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Have you ever had one of those nights when you just can't get to sleep? You try all the old remedies - lying still and focusing on something relaxing - say, the sound of the ocean surf lapping the shore. After a few minutes, though, the storm clouds gather and what you've got is a hurricane in your mind, complete with thunder, roiling clouds and lightning.
So you get up and trundle into the kitchen. A glass of warm milk, a little wine - that's good for the arteries, too, they say - something to relax you. After a few minutes you do feel a little more relaxed - just enough that your mind's on full alert. So you sit down to read something. A chocolate chip cookie and the paper. But the editorial makes you mad and the comics make you think.
By now you've been up or wandering around the house for almost an hour, trying to be very quiet. At about this time, though, your spouse comes out and asks if you're still awake. You refrain from a sarcastic answer and just say you can't sleep. Go to sleep, you're told. In a few minutes, you answer, secretly pitying yourself for the lack of sympathy.
Then you might try the fool-proof method: open a Jewish book and start learning. After all, it's an old Jewish joke that learning cures insomnia. And if you don't fall asleep, at least you'll be making good use of your time.
Fifteen minutes and three sentences later, you regret having that glass of wine. You're too awake to sleep and too tired to concentrate. You close the book and decide to read the latest issue of L'Chaim online, then check your email. An hour and a half later, having answered all the emails and then some, you look at the clock and realize it's 4 a.m.
How are you going to function in the morning? And why can't you get to sleep?
A half-hour later you collapse from sheer exhaustion and stumble through the day.
Why couldn't you get to sleep?
Most likely you had something on your mind. Some crisis happened at work, your favorite team narrowly lost an important game, you had an argument with an old friend. Your adrenaline's up and you're so "wired" your body's in overdrive.
Or there's some problem nagging at you, or some idea rattling deep inside. You're not even aware of the problem or idea, just a vague discomfort or uneasiness, a sense that something's out of place - and until you know what it is, until from knowledge you build a plan, your subconscious won't let go, and your mind gets caught in its own feedback loop. Thinking, worrying, thinking, worrying.
Psalm 126 compares exile to dreaming. A dreamer doesn't know he's dreaming; he doesn't realize the story he's telling himself about himself isn't real.
But an insomniac, one who can't sleep, has, in a sense, the opposite problem. He wants to dream, he wants to retreat into the illusionary dream world. But his mind won't let him. His inner consciousness forces him to solve a real but as yet unidentified problem, forces him to confront a hidden truth.
Centuries ago we were like dreamers - asleep and unaware that we were asleep. In exile, we're still dreaming.
But in a sense, we're also insomniacs now. We want to go back to sleep; we want, superficially, the dream of exile. But we can't, not now, because we're on the doorstep of Redemption. Our subconscious minds - really, our Divine soul - is pushing us, forcing us to stay awake, to open our eyes and see the reality - Redemption - before us.
How can you sleep at a time like this? the Divine soul demands. We don't "hear" it but we sense it, and it becomes our restlessness.
Since we can't sleep anyway, because Moshiach is "knocking at the door," let's not fight our wakefulness, but embrace it.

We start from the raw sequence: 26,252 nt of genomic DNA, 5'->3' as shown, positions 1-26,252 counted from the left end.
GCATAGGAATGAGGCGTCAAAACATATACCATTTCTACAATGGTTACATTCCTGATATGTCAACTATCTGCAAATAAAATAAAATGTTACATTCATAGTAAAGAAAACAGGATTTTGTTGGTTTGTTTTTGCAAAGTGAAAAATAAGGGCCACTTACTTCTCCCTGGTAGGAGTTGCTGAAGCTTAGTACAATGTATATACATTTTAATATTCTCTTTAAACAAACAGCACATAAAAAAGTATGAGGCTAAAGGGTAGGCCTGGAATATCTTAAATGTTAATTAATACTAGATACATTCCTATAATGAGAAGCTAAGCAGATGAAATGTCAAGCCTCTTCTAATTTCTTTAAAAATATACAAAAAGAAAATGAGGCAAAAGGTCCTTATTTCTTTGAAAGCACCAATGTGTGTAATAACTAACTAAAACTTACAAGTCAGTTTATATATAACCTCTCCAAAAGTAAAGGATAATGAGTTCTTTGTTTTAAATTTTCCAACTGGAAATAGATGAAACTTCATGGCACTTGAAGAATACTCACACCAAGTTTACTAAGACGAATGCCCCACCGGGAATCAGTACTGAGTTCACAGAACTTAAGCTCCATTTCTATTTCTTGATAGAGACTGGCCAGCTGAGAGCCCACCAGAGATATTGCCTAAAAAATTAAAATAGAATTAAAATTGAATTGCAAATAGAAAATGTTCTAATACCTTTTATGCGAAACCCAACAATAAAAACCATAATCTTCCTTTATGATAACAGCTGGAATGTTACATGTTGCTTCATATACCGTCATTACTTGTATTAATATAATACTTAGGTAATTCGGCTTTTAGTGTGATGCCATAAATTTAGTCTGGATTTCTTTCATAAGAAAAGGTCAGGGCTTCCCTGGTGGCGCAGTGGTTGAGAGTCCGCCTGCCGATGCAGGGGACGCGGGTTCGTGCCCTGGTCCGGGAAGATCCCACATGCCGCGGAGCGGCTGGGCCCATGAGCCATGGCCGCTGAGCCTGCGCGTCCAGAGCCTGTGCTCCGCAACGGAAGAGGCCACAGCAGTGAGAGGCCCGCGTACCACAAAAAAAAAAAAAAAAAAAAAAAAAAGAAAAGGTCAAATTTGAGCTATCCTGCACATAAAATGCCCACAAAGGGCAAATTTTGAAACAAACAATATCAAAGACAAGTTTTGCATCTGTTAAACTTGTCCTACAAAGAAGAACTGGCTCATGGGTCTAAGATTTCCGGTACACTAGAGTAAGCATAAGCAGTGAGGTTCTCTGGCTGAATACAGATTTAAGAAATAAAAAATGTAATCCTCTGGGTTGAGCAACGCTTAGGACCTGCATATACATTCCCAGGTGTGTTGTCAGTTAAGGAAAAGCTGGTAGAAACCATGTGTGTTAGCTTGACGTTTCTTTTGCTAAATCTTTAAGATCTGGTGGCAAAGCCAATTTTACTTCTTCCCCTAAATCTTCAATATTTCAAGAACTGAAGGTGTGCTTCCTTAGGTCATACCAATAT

Let's stay on the alert, do a good deed, fulfill a commandment, learn Torah, do an act of goodness or kindness - and open the door.
This week we read two Torah portions, Behar and Bechukotai. Bechukotai begins: "If (im) you will go in My ordinances..." The Talmud interprets the word im in this verse as a plea. That is, here the word im is not a condition (if), as it is in many other instances. In this verse it is an appeal. G-d, as it were, pleads with Israel: Go in My ordinances - exert yourselves with Torah.
This plea and command also confers ability and an assurance to every Jew, that you will go in My ordinances. How is this so?
There is a principle that G-d does not impose unreasonable or impossible obligations upon His creatures. He will not impose upon them burdensome demands which they are unable to obey, but comes to each one according to his ability, "as people say, 'In accordance with the camel is the burden.'" Thus it follows that where there is a Divine command there is also the ability to obey it.
There is another instance where a command and a assurance are found together -- in the mitzva (command) of loving G-d. Rabbi Shneur Zalman of Liadi, founder of Chabad Chasidism, offers two meanings for "You shall love the L-rd, your G-d": "You shall - must - love," in the sense of a command; and "you shall - will - love," in the sense of a promise or assurance. There, too, both meanings are bound up one with the other: the command from Above confers ability and assurance.
Love of G-d is the very root of all the positive commandments including the mitzva to fear G-d - which is the root of all the negative precepts. Love of G-d, therefore, is the root of all mitzvot.
Therefore, the simultaneous command and assurance with regard to the mitzva of loving G-d applies to all the mitzvot! Thus, we are certain that G-d invests each and every person with the strength and capacity to observe all His commandments.
An additional interpretation states that the word bechukotai (in My ordinances) refers to mitzvot in general; those mitzvot which we can understand with our own logic as well as mitzvot beyond our understanding - mitzvot we observe simply because the King commanded them. The Divine plea and assurance relates not only to the actual physical fulfilment of these mitzvot, but also to the intent with which it is done: You will go in My ordinances, that is, that every Jew is assured that he will observe the mitzvot with the proper spiritual vitality.